The US Infrastructure Investment and Jobs Act has been passed by the Senate, paving the way for $1.2 trillion of investment into the nation’s infrastructure.
The scaled-down version of President Biden’s initial $2.3 trillion proposal was designed to appeal to both Republicans and Democrats and is said to be the nation’s biggest investment in decades in the energy grid, roads, bridges and airports. The 100-member chamber passed the infrastructure bill in a 69-30 vote.
The measure proposes nearly $550 billion in new spending over five years in addition to current federal authorizations for public works that will reach virtually every corner of the country — a potentially historic expenditure which President Biden has put on par with the building of the transcontinental railroad and Interstate highway system.
The bill will spend billions to better prepare the country for the effects of global warming and is the single largest federal investment in power transmission in history. Furthermore, the legislation includes $73 billion to modernize the nation’s electricity grid, provides $7.5 billion for clean buses and ferries and sets aside $7.5 billion to develop electric vehicle charging stations across the country.
“Today we move this country in a very different direction” with a budget plan that will “ask the wealthiest people in our country to start paying their fair share of taxes,” said Senate budget committee chair Bernie Sanders on Tuesday.
Senator Lindsey Graham, the top Republican on the budget committee, railed against the spending plan, saying it would fuel inflation, lead to higher taxes and energy costs on working Americans and open the border to more illegal immigration.
The $1 trillion bipartisan measure is to be funded by repurposing other money, including some COVID-19 aid, unlike the $3.5 trillion second package, which would be paid for by higher tax rates for corporations and the wealthy. This larger package is now being debated and is considered a more liberal undertaking expected to draw only Democratic support.
The bill must now pass through the House of Representatives before it can become law, however, this is expected to be a formality only, as Democrats hold a majority in the House.
Anthony Allard, Head of North America for Hitachi ABB Power Grids, said: “This is a monumental bill for the energy industry and I’m excited to see it making its way through the legislative process. It comes at a critical, pivotal time.
“The UN just released a report about the dire consequences if we don’t fight climate change together. There’s no better time than today to invest in our grid and its transmission and distribution system. It will help create a more resilient, reliable grid — one that is powered by clean, renewable energy.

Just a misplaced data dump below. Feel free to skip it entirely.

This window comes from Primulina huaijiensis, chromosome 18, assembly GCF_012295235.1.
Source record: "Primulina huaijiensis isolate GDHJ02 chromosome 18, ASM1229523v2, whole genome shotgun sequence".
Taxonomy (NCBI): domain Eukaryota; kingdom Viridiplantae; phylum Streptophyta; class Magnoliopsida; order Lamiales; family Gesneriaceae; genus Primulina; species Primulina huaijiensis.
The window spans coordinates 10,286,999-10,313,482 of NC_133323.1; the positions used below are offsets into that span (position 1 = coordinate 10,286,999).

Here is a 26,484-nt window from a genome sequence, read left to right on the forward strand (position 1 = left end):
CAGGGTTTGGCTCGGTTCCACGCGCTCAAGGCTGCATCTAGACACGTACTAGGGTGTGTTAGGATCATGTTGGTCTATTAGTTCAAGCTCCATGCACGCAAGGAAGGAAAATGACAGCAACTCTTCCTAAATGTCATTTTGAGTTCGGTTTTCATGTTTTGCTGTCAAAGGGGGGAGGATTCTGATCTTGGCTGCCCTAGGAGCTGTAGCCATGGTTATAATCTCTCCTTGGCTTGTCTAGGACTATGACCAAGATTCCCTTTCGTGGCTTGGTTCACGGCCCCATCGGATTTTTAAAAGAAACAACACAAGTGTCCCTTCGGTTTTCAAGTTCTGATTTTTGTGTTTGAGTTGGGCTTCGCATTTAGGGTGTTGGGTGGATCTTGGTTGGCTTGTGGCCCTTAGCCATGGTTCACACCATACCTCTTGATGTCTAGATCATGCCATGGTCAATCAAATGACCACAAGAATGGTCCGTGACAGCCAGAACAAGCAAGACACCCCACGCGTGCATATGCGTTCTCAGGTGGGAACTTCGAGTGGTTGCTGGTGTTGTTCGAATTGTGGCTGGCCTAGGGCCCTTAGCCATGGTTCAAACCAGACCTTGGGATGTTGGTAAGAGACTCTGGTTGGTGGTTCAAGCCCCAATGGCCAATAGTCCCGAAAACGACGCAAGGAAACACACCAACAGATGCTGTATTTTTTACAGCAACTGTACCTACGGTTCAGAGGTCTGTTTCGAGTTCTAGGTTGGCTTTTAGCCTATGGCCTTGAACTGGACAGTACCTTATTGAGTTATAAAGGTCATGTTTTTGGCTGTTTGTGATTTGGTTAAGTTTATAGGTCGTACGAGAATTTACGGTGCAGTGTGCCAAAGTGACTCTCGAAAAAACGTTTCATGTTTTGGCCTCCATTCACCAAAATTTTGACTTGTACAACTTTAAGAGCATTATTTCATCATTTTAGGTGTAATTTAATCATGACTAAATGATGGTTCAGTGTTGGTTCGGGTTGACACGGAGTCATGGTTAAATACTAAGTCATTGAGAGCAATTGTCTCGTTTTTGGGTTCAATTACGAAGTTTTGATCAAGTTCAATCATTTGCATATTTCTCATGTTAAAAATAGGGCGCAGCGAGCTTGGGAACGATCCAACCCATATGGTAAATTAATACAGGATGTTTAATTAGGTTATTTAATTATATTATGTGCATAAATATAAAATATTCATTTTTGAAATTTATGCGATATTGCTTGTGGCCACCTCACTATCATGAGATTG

“The investments in EVs and clean transportation will empower the country to move full steam ahead with electrification, critical to reaching carbon zero.
“By leveraging and investing in R&D and technology such as long-duration batteries and artificial intelligence, this law will bring the United States one step closer to addressing the country’s energy needs.”
Hamad Ebrahim, Head of Research at NTree International, believes commodity markets and supply chains, in particular metals like copper, nickel, and silver, are set to benefit substantially from this enormous investment. “The approval of Biden’s infrastructure plan is good news for those investing in metals, with copper and nickel required in huge quantities as power systems and vehicle fleets are upgraded and electrified.”
“Assuming an annual US refined copper consumption of approximately 1.8 million tonnes per year then the increased infrastructure spending will translate into additional refined copper demand of approximately 500k2 tonnes over the next five years.
“Nickel and copper also stand to be key beneficiaries from electrification spending and replacement of internal combustion-powered federal fleets with electric battery-powered fleets. EVs contain up to 10x more copper than internal combustion engine vehicles and each electric bus contains approximately 370kgs of copper.
“The US yellow school bus fleet size is approximately 480,000 and if 20% of the fleet is replaced by electric buses, an additional 35k tonnes of copper will be needed. The US also has a federal agency vehicle fleet of approximately 650k and transitioning all of those to electric vehicles will significantly increase demand for both copper and nickel.”